What to Know When Hosting Your Association Event Outdoors
As COVID-19 and its various variants continue to wreak havoc, outdoor spaces have become vital to maintaining a sense of normalcy.
Restaurants, desperate to balance new restrictions with guest experiences, have taken to the streets, lining up tables, chairs and even igloos where cars once parked. Schools have moved classrooms under tents to allow for more physical distancing and better ventilation.
Associations, too, are looking for ways to bring members face-to-face safely. Transmission risk is a major factor when choosing a venue for events, and associations are weighing all of the options: outright cancellations, postponements, going virtual or moving outdoors. After all, the odds of catching COVID-19 indoors are 18.7 times higher than in open-air environments, according to Japanese researchers.
The move outside has clear benefits: increased ventilation; greater ability to maintain safe physical distance from others; potential for attendees to feel less anxiety and stress given reduced infection concerns; and even some opportunities for better thinking and conversations by changing where business is normally conducted. But there are drawbacks, too — Mother Nature doesn’t always cooperate, for instance. Here are factors that associations should weigh when considering to move events outdoors.
Decide Your Format Early
Before choosing a meeting format, Aaron Wolowiec, owner of Event Garde, asks his clients what the event looked like pre-pandemic and what the expectations are now. Red flags go up when people expect the same experience despite new safety protocols and other concerns.
“Be thoughtful about what you’re trying to achieve,” Wolowiec says. “If you intend to host the same event you’ve always hosted but outdoors, it’s not going to deliver. If you want to host an event outside, your planning is different from the start. Knowing your format early is key.”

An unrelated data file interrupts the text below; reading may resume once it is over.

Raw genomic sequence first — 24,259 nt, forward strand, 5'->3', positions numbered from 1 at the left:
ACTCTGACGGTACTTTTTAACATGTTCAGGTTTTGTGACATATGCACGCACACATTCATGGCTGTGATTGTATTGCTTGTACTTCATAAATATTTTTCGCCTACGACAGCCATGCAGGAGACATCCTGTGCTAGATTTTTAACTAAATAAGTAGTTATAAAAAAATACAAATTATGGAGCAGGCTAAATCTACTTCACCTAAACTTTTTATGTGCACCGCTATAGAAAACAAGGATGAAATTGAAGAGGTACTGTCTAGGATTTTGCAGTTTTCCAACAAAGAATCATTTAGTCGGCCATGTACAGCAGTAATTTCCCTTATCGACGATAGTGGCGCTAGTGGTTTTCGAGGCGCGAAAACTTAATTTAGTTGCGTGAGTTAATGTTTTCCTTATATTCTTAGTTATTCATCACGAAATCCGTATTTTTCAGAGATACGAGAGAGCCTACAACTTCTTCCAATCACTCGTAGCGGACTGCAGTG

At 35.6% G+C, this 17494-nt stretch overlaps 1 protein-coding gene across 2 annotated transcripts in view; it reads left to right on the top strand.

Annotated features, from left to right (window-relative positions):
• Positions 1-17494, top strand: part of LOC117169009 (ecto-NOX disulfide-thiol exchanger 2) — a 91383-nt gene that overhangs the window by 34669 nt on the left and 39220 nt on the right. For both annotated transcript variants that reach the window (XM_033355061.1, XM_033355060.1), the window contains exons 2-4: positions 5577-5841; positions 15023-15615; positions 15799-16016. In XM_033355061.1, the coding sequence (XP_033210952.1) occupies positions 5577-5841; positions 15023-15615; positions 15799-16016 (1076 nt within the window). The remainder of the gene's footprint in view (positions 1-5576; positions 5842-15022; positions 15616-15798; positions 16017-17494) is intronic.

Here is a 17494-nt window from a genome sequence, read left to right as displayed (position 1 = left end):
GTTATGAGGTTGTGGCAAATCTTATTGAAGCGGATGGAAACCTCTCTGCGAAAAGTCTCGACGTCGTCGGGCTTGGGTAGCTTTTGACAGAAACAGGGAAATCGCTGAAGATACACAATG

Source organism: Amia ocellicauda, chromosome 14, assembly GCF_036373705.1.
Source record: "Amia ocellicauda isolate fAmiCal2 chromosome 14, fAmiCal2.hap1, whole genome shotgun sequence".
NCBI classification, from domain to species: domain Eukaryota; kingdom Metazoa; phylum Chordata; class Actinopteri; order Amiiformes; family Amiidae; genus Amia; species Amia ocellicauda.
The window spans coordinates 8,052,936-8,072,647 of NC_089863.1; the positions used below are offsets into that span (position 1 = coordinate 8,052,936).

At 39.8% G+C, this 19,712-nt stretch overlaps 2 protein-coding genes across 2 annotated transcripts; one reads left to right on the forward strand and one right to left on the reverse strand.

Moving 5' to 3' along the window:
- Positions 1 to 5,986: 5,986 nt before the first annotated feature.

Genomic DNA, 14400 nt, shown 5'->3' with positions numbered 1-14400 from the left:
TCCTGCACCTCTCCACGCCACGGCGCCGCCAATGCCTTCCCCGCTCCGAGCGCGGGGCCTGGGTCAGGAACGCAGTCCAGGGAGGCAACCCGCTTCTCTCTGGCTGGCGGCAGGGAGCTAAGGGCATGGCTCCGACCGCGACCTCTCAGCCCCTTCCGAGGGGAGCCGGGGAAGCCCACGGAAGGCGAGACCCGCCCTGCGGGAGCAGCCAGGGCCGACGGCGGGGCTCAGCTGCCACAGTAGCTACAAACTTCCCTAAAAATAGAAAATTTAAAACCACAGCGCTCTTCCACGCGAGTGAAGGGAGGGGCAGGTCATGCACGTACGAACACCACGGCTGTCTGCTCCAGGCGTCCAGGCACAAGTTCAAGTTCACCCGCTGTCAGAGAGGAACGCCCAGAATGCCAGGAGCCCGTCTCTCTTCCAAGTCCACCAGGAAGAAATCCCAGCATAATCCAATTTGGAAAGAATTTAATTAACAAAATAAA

Wolowiec suggests bringing in decision makers early on to get buy-in for changes to the format, timing or venue. Start by reaching out to your board and staff, then to past attendees, exhibitors and sponsors. Whether you connect via a survey or conversation, gather input about who will — or won’t — support the event and why.
Once a decision is made, communicating the format to attendees is important. “You will have longtime attendees who are coming to an event that’s called the same thing, expecting the same thing,” Wolowiec says. “Be clear about what has changed so they’re not disappointed.”
A Historic Move
The Chicago Automobile Trade Association (CATA) moved its most popular event, the Chicago Auto Show, from February to July earlier this year. It was the first time in the show’s more than 70-year run that the event was held during the summer.
“While our first choice was to hold the event in February, we quickly realized that the timing wasn’t ideal, primarily due to the pandemic and the vehicle chip shortage,” says Jennifer Morand, director of public relations and social media at CATA. “We tried to push the event back a couple of months but saw that timing wasn’t going to work, either. Ultimately, the July time frame allowed us to get creative and try new things, and the exhibitors really embraced it.”
The event was held inside McCormick Place’s West Building and outside along the city’s streets. Organizers of the auto show plan to return to February timing in 2022 because it helps kick off the dealers’ spring selling season. Morand says, “If February doesn’t work out again, we are definitely keeping an eye on a spring/summer time frame.”
Change Brings Innovation
The Event Garde team recently proposed an outdoor, festival-like educational experience for a client to allow for more physical distancing and better ventilation. The event, dubbed “Learn-a-Palooza,” would take over a hotel parking lot and feature several stages with different education tracks. Pipe and drape booths would be replaced with open-air tents.